Tens of thousands of Poles are petitioning the Pope to silence the “hateful voice” of controversial priest media tycoon Tadeusz Rydzyk.
Driving the news
As of December 29, 144,000 people from Poland and beyond have signed the petition at online activist network Avaaz calling on Francis “to curtail the political activity of Redemptorist Tadeusz Rydzyk and restore the religious character of his radio and television”.
Rydzyk is the all-powerful head of Radio Maryja and TV Trwam in Poland.
Both outlets the priest has turned into “an aggressive, anti-immigrant, nationalist and often hateful voice”, the Avaaz petition denounces.
Rydzyk, “a religious using Catholicism as a tool to gain money and power, is an example of pathology occurring in the Polish Catholic Church”, the request to the pontiff continues.
“Rydzyk actively participates in Polish politics. Politicians support financially (from the state budget) his investments, which generally have nothing to do with religion, and he supports them on his radio and television.
“In spite of his vow of poverty, he was among the top hundred richest Poles. Is such hypocrisy in line with Christian values?”, the petition asks rhetorically.
Deploring the division Rydzyk causes with the politics he pushes, the petitioners decry that the priest’s media meddling “does not seem to be in line with Christian ideas or the principles of humanism and ordinary decency”.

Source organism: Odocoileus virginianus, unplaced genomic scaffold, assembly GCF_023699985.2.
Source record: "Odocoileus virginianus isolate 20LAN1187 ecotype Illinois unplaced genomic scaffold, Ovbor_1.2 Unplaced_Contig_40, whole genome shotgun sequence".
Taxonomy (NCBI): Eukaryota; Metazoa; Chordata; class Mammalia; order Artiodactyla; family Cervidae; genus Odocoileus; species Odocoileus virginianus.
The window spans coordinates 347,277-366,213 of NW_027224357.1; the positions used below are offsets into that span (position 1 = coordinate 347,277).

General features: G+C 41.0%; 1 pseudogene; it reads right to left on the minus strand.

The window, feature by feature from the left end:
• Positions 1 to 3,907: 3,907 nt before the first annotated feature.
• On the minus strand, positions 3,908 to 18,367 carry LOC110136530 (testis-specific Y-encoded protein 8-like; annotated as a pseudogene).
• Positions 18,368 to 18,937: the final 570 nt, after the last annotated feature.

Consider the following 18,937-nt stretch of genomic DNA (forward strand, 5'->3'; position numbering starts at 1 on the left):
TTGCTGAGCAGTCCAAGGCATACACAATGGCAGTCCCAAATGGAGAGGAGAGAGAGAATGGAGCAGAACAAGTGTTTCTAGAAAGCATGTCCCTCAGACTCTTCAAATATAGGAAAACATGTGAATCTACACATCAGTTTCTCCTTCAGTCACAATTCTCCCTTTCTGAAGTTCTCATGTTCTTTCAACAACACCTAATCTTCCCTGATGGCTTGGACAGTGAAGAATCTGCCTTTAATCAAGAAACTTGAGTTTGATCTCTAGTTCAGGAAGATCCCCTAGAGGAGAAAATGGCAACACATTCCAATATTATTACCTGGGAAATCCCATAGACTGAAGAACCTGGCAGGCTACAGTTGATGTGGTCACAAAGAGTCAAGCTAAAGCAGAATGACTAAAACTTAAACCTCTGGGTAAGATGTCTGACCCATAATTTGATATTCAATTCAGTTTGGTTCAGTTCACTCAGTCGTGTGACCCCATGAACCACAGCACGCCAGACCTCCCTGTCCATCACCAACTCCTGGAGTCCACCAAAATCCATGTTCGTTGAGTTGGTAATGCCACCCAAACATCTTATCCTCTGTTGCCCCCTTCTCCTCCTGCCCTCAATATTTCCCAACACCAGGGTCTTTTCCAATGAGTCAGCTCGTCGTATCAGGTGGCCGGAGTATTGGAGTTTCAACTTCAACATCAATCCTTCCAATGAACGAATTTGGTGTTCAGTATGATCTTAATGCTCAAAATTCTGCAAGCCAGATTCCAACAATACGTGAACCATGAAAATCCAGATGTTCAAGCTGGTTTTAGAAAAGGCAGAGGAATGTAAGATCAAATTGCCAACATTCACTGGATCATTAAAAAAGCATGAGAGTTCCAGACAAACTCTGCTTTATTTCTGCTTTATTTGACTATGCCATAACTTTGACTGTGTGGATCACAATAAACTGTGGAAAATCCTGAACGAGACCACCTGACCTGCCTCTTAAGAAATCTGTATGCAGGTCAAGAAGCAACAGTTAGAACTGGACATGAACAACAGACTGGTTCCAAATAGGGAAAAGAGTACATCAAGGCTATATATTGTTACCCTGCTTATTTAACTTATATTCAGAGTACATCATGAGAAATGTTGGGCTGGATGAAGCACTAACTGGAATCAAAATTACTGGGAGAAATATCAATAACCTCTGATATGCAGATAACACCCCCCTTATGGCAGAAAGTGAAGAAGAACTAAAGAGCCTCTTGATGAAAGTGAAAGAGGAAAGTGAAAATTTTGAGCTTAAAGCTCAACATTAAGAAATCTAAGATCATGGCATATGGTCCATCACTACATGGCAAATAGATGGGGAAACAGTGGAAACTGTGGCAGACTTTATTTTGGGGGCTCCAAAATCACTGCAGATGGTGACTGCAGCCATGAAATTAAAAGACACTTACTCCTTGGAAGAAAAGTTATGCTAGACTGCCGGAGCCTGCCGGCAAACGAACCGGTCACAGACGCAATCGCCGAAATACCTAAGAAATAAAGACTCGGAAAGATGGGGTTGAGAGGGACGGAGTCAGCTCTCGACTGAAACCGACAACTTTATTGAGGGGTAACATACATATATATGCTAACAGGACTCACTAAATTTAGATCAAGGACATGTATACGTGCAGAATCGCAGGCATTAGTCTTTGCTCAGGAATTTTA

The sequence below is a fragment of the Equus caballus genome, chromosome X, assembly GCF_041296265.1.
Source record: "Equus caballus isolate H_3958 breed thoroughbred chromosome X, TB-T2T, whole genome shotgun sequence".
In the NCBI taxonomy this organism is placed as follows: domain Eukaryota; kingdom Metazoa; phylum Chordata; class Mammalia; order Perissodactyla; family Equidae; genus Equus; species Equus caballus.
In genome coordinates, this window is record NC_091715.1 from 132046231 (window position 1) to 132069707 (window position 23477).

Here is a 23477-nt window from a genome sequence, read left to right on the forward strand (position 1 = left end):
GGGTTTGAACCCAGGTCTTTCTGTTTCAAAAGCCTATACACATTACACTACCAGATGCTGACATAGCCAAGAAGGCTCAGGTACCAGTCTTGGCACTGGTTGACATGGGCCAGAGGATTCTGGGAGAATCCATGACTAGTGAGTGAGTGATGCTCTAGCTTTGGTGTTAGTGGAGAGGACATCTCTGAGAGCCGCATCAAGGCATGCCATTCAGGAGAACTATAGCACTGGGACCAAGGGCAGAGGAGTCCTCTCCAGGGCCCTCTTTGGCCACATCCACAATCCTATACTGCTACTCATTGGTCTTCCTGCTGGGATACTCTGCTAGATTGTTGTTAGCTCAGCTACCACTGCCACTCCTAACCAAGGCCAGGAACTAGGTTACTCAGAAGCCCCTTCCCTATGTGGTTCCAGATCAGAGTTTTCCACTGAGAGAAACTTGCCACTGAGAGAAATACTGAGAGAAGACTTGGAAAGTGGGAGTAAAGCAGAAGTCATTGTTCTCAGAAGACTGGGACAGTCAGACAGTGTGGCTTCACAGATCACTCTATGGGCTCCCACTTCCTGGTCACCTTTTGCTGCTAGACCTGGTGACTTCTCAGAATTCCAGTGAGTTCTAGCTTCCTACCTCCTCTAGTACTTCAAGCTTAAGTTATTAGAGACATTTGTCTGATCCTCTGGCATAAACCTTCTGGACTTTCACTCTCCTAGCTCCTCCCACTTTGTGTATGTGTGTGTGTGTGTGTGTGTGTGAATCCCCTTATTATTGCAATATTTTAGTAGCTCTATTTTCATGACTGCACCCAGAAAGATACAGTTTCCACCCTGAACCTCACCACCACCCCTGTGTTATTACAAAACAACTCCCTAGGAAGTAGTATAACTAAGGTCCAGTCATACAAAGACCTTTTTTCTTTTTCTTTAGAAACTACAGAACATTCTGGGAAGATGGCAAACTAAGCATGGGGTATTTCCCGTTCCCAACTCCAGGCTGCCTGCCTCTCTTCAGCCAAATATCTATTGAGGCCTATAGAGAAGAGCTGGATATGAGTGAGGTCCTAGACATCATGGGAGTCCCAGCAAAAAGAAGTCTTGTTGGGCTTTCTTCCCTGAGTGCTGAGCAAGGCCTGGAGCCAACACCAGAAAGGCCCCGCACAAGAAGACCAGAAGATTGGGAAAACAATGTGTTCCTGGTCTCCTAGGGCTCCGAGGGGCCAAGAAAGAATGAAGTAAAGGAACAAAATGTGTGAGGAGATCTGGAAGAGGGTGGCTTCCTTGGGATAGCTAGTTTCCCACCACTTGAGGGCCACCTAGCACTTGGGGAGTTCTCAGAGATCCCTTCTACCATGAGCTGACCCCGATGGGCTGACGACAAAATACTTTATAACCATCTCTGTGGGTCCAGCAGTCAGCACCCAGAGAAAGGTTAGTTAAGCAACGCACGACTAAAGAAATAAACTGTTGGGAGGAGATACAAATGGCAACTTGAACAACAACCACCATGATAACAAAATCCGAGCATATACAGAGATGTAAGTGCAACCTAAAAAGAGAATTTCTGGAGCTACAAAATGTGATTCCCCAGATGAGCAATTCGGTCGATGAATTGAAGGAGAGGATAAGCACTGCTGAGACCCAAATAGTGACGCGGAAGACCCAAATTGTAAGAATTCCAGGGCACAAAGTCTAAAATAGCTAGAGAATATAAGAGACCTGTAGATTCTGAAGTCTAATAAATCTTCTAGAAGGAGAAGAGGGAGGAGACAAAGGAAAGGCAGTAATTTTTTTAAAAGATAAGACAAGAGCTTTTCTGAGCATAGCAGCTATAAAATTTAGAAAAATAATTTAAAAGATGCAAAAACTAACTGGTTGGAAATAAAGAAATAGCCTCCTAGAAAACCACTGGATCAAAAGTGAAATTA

What’s more, “the hierarchy of the Polish Catholic Church silently accepts Tadeusz Rydzyk’s unworthy Christian attitude”, the Avaaz signatories continue.
The Polish Bishops “give the impression that the fear of [Rydzyk’s] media and political power is stronger than their attachment to the principles of elemental decency”.
Expressing their hope that the Pope is equally “disgusted” by Rydzyk’s “hypocrisy, racism, sowing discord and treating religion as business”, the petitioners call on Francis “to curtail [Rydzyk’s] political activity” and bring him back into line with his religious discipline.
Why it matters
According to the AFP, the Avaaz petition against Rydzyk was initiated by two Polish university professors who wish to remain anonymous for fear of reprisals.
Such is the academics’ fear – and the alleged corruption of the Polish episcopate – that the professors sidestepped Poland altogether and entrusted the petition to Thomas Lukaszuk, the Polish-born ex-deputy premier of the Canadian province of Alberta.
Lukaszuk told the AFP that he, in turn, gave the text of the petition – along with copies of Polish newspaper articles and videos – to the Archbishop of Edmonton, Richard Smith, for delivery to Pope Francis.
The professors decided to go through Lukaszuk because they “knew” that in Poland “there was a high probability that the Polish Catholic Church would destroy the petition and not deliver it to the pope”, Lukaszuk himself said.
For the record
“Now the Church is aware” of Rydzyk’s messages, the politician continued, adding that he is awaiting a written response from Edmonton archbishop confirming the transmission of the Avaaz petition to the head of the Catholic Church.
If Archbishop Smith fails to acknowledge receipt, Lukaszuk said he plans to ensure that the petition is passed on directly to the Pope by delivering it to the Apostolic Nuncio at the Vatican Embassy in Ottawa.
Lukaszuk, for his part, denounced Rydzyk’s nationalism and anti-Semitism, and said the Pope must take a stand.
Rydzyk’s comments “are anti-LGBTQ, anti-black, anti-immigration, anti-Muslim, and should not be tolerated”, the politician warned.
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